Prospects and Suspects
PART ONE: THE POLITICS OF PLAYING TIME
by Tony Blengino & John Benson
Do you remember the most exciting, attention-getting minor league hitters of
1996? Following are ten of the best:
Andruw Jones: .347 average, 34 home runs, 92 RBI (Class A, AA and AAA)
Vladimir Guerrero: .361 average, 24 home runs, 96 RBI (Class A and AA)
Derrek Lee: .280 average, 34 home runs and 104 RBI (Double-A)
Ron Wright: 36 home runs and 114 RBI (Class A and AA)
Dmitri Young: .333 average, 15 home rune, 64 RBI (Triple-A)
Todd Walker: .339 average, 28 home runs, 111 RBI (Triple-A)
Yamil Benitez: .278 average, 23 home runs, 81 RBI (Triple-A)
Mike Cameron: .300 average, 28 home runs, 77 RBI (Double-A)
Todd Dunwoody: .277 average, 24 home runs, 93 RBI (Double-A)
Paul Konerko: 30 home runs and 88 RBI (Double-A and Triple-A)
All of these players did very well, but none of their marks had a luster
that would last for decades. Indeed, minor league performances like these come
along every year, year after year.
Obviously, a player doesn't have to put up huge statistics to raise high
expectations. The above names are the cream of the 1997 crop. What would the
scouts and media think of a player who hit, say 46 homers, and 141 RBI, with a
.333 batting average at Triple-A level, and in a league and year noted for
good pitching? Such numbers would create unimaginable excitement!
Not long ago in baseball history, a young and improving slugger named Ken
Phelps had these remarkable numbers. In 1982, he hit .333, smashed 46 homers,
and drove in 141 runs. And yet these huge statistics were largely ignored at
the time. In the early 1980's, nobody paid much attention to minor league
numbers. Conventional wisdom, based on a hundred years of collective thinking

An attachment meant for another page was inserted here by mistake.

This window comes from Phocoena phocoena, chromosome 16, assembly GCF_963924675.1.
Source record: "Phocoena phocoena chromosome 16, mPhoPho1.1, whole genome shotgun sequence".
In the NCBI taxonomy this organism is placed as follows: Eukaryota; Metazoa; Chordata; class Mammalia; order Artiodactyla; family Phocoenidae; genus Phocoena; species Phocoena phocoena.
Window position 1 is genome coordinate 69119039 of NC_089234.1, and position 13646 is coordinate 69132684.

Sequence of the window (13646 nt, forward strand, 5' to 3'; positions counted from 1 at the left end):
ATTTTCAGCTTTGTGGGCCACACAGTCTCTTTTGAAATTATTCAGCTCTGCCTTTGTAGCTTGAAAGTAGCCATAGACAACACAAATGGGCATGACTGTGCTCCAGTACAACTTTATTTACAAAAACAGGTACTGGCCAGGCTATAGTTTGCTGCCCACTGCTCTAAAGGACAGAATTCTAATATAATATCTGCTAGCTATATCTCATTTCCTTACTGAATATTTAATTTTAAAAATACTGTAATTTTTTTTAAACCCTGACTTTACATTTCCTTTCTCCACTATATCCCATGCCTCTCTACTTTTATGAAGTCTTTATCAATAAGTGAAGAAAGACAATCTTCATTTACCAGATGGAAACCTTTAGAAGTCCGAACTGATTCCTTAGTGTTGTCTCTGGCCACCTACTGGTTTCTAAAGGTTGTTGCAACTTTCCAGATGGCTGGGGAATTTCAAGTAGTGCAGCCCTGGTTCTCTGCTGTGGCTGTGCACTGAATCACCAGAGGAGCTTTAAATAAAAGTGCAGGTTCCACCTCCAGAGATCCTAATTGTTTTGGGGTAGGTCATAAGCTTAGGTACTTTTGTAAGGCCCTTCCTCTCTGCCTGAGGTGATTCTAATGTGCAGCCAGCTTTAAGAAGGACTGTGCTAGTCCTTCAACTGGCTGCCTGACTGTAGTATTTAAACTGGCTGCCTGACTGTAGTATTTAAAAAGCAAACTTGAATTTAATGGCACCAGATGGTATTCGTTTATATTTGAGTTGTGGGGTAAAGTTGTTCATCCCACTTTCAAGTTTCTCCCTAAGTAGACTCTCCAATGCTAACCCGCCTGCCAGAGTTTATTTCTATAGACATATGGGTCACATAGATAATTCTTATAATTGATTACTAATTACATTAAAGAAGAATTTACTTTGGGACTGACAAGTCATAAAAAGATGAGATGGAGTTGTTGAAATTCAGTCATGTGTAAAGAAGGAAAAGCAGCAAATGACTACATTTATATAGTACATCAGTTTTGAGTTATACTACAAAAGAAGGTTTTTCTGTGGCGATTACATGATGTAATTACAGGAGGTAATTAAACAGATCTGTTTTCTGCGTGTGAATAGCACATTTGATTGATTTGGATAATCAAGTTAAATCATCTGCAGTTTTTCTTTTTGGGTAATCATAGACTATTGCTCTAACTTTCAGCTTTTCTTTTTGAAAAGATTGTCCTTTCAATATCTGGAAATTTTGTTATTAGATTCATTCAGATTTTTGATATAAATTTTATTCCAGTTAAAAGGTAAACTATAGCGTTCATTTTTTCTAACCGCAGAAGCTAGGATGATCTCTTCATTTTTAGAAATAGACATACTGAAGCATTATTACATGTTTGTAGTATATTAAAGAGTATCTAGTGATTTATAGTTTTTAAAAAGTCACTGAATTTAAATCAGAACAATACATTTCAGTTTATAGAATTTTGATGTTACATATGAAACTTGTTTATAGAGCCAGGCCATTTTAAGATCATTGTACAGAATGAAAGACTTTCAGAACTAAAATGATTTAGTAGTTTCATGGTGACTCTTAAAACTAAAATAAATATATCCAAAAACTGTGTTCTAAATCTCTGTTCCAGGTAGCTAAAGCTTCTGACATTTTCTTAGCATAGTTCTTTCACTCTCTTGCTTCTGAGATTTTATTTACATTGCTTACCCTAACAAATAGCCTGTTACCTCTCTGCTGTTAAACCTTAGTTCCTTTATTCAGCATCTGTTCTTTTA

was that minor league stats are all misleading; the parks are too small, the
pitchers can't throw strikes, and nobody has a good curveball in the minors.
Phelps put up his Ruthian numbers in the Triple-A American Association, a
league known for good pitching. Phelps had to face pitchers like Bud Black,
who had a 2.48 ERA that year. Bryn Smith, one of Phelps' teammates, had a
1.90 ERA (in exactly the same ballparks where Phelps played). Ken Phelps
really did have a monster season in 1982.
Phelps finally got promoted to the major leagues, but never got a chance
to play full time. The most at-bats he ever had in a season was 344, in 1986.
Remarkably, he still produced 24 to 27 homers every year from 1983 through
1988, except for 1985 when he got a paltry 116 at bats. Phelps finished his
career with more than one home run for every 15 at bats, equal to Mickey
Mantle and Jimmy Foxx in home run ratio, and ahead of Lou Gehrig, Henry Aaron
and Willie Mays.
The New (Ir)Relevance Of Statistics
The point of this essay is not that Ken Phelps was a great player. Nor am
I going to re-argue the point that minor league stats, when used carefully,
really can be useful indicators of future performance. Bill James proved that
fact long ago, and the baseball world hasn't been the same since. The point
is: today, everybody studies minor league numbers extensively.
The increased scrutiny of minor league numbers has pushed their perceived
importance all the way to the opposite end of the spectrum. Today, no player
would be allowed to accumulate 46 home runs in a single minor league season;
he would keep getting promoted and promoted until he reached the major
leagues, and his minor league total would truncate. The last player to make a
serious run at the mid-40 home run mark was Jose Canseco in 1989; he had 25 at
Double-A, 11 more at Triple-A, and then got promoted to the majors where he